Analyzing Post-Ohio Reactions For Penn State Football

Penn State is coming off a dominant 46-10 win over Ohio University in which its younger players saw some extended action.

Drew Allar replaced Sean Clifford in the second half and completed 6-of-8 passes for 88 yards and a pair of touchdowns. Running back Nick Singleton had himself a phenomenal day, recording 179 rushing yards and two touchdowns on ten carries.

Now, the Nittany Lions will get ready to head down to Alabama for a Saturday afternoon matchup with Auburn. Ahead of Penn State’s clash with the Tigers, let’s discuss some hot takes.

“Nick Singleton Should Undoubtedly Be RB1”

Frankie Marzano: At this point, it has to be Singleton with Kaytron Allen helping deliver a good one-two punch. We haven’t seen that type of speed from a Penn State running back since 2017. If it’s not Singleton, then the carries at least have to still favor the two freshmen.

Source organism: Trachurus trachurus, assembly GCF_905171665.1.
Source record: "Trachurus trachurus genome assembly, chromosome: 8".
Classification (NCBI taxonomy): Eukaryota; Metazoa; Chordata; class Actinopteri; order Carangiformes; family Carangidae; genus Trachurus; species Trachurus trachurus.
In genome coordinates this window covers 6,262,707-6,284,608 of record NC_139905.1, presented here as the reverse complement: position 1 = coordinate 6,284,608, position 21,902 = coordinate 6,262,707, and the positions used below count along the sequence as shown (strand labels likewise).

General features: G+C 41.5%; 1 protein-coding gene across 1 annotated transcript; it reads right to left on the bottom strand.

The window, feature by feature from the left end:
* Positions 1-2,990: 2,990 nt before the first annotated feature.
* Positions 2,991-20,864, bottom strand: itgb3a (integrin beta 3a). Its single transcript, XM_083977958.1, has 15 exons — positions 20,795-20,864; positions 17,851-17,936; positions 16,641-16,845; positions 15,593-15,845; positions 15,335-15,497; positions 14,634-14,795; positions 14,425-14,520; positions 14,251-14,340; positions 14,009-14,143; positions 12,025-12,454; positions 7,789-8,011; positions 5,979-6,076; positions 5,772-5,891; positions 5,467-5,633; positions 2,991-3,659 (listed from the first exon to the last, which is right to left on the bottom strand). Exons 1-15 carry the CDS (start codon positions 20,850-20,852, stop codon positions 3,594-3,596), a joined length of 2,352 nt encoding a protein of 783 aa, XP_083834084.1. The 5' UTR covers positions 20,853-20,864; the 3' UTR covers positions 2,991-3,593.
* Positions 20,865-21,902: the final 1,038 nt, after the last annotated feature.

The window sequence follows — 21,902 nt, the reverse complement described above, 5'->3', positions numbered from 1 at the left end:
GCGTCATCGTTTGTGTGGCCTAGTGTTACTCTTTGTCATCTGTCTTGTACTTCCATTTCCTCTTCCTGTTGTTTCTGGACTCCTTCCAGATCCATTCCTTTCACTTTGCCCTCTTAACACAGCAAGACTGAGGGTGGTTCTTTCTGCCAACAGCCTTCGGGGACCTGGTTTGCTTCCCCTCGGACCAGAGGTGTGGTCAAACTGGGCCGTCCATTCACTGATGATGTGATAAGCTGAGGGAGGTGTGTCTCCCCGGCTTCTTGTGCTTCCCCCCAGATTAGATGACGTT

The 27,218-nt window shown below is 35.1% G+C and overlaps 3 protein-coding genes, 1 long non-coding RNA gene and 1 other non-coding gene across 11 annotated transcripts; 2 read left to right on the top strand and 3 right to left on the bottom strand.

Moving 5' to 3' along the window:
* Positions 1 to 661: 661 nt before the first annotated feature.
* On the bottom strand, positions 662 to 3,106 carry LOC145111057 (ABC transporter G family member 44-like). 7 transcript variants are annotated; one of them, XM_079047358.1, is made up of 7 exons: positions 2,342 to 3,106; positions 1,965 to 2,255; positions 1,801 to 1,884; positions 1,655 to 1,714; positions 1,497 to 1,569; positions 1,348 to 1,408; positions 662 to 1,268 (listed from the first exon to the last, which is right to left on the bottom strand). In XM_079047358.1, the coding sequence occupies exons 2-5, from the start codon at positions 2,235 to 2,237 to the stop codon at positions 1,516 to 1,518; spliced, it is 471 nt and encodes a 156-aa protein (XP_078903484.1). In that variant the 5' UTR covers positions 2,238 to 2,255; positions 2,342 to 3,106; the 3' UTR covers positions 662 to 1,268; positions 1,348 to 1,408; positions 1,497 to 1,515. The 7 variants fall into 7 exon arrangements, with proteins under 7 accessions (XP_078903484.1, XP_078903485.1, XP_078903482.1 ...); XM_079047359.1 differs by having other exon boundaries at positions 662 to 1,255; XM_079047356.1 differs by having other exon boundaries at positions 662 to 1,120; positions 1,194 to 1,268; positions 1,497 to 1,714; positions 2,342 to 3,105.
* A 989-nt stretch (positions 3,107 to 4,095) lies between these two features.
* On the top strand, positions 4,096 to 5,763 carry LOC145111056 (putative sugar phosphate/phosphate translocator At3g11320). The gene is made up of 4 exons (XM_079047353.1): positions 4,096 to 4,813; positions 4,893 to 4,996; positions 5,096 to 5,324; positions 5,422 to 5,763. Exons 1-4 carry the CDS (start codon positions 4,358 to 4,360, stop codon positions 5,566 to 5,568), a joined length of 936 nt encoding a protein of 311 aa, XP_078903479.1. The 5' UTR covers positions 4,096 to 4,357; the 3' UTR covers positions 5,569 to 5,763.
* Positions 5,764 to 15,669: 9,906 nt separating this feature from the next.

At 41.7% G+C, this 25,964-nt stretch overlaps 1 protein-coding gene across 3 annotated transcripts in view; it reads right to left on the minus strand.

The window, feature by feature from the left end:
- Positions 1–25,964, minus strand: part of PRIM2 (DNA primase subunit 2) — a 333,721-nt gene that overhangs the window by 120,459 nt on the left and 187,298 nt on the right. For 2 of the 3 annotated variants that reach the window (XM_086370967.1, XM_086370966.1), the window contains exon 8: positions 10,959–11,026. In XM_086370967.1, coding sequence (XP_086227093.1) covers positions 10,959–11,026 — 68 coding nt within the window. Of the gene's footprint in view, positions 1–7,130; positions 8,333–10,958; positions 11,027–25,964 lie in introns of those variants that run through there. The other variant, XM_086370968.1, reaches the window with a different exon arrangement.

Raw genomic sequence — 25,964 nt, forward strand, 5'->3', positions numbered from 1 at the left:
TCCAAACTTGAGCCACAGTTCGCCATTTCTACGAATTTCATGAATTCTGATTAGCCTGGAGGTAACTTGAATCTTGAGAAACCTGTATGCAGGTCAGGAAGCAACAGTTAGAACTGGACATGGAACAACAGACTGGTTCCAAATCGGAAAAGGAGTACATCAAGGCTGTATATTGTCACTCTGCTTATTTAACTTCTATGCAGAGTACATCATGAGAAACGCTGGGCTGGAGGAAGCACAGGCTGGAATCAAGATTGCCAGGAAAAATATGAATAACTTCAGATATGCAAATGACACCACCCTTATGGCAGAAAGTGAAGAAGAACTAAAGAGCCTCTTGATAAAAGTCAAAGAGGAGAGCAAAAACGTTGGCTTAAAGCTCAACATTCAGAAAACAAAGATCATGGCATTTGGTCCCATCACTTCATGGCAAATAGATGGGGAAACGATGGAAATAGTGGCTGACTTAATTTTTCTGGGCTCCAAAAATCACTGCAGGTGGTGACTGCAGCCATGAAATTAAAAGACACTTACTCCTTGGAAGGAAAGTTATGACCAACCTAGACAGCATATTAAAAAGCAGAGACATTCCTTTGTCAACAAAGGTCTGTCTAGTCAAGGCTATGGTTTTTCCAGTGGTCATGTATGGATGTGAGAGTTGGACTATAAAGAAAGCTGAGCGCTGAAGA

Sam Fremin: This is a tough one. Singleton appears to be the easy pick as the best in the room. That being said, an undoubted RB1 seems to indicate a departure from the running back rotation approach. In theory, I don’t love the strict adherence to a rotation, but as James Franklin pointed on in his post-Ohio press conference, the current scheme allows for guys to get hot and remain in the game.

I’ll take a wishy-washy approach and say Penn State should maintain the rotation, but Singleton needs to start as the clear top of that rotation. The sooner he’s hot, the better.

Ryan Parsons: Well, Nick Singleton basically is RB1 already. Despite technically getting the start against Ohio, Keyvone Lee finished the day with just one carry. Singleton was the feature back and put up numbers head and shoulders above everyone else. I’d be shocked if he wasn’t out there on the first play of the game against Auburn.

Gabe Angieri: I’ve been on the Nick Singleton hype train since the day he stepped foot in Happy Valley. He’s the most talented running back on the team, and it’s time to let him eat. That means giving him 15+ carries a game, in my opinion.